WASHINGTON – The Japan-U.S. alliance that obligates the United States to protect Japan is unfair, U.S. Republican presidential candidate Donald Trump has said.
“If Japan gets attacked, we have to immediately go to their aid,” Trump said, and “if we get attacked, Japan doesn’t have to help us.”
“That’s a fair deal?” he said at a gathering in Iowa on Tuesday night.
The real estate tycoon has made many hard-line remarks about other countries. One of the reasons Trump remains a front-runner for Republican presidential nomination in the 2016 presidential election is the apparent support from conservatives who agree with his hard-line views.
Criticizing foreign countries is a hallmark of Trump’s speeches. He came under fire for referring to illegal Mexican immigrants as rapists when he announced his candidacy in June.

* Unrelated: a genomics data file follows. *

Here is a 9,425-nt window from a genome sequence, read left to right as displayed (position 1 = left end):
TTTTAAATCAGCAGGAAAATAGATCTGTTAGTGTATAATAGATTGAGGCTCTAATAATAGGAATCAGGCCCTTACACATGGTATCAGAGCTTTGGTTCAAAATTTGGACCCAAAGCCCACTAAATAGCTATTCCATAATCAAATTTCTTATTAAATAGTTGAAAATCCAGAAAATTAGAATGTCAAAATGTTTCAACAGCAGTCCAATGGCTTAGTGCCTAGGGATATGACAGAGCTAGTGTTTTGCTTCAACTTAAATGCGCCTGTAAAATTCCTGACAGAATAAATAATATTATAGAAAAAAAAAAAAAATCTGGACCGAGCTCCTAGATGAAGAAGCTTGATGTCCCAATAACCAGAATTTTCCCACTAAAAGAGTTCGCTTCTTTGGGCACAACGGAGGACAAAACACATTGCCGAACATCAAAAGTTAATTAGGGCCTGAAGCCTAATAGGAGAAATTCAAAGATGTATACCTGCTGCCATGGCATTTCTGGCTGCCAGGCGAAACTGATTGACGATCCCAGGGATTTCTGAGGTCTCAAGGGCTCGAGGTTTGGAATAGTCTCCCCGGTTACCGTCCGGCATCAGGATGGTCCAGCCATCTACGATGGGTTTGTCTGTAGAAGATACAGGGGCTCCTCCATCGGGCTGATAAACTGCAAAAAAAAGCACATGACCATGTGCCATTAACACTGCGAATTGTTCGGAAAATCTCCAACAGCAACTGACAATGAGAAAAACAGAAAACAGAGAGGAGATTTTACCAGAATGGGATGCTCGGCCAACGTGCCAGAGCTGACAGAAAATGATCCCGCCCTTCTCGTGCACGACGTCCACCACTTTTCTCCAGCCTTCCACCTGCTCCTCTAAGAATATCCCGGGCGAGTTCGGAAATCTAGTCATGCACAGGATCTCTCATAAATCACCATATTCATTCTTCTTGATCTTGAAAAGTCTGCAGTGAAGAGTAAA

Japan and China are among his other targets. As an entrepreneur, Trump points to U.S. trade deficits with those countries.
Trump said that the United States, unlike China and Japan, does not have jobs, adding: “We are gonna bring back jobs from China. We are gonna bring back jobs from Japan.”
When Trump asked: “Who would you rather have negotiating against China, against Iran, against anybody: Jeb (Bush), Hillary (Clinton) or Trump?” the audience shouted, “Trump!”
In his speech in Alabama on Friday, Trump said that Prime Minister Shinzo Abe is “really smart” and that U.S. Ambassador to Japan Caroline Kennedy had been wined and dined by Abe.
“She’ll do anything they (Japan) want. Anything,” Trump said, criticizing the negotiating stance toward Japan by the administration of U.S. President Barack Obama.
Despite these remarks, few worry about their negative impact on Japan-U.S. relations since it is widely believed Trump’s recent popularity will eventually fade away.
With no immediate signs that Trump’s momentum will grind to a halt, however, his hard-line stance toward Japan may become a source of concern, depending on the course of the U.S. presidential race.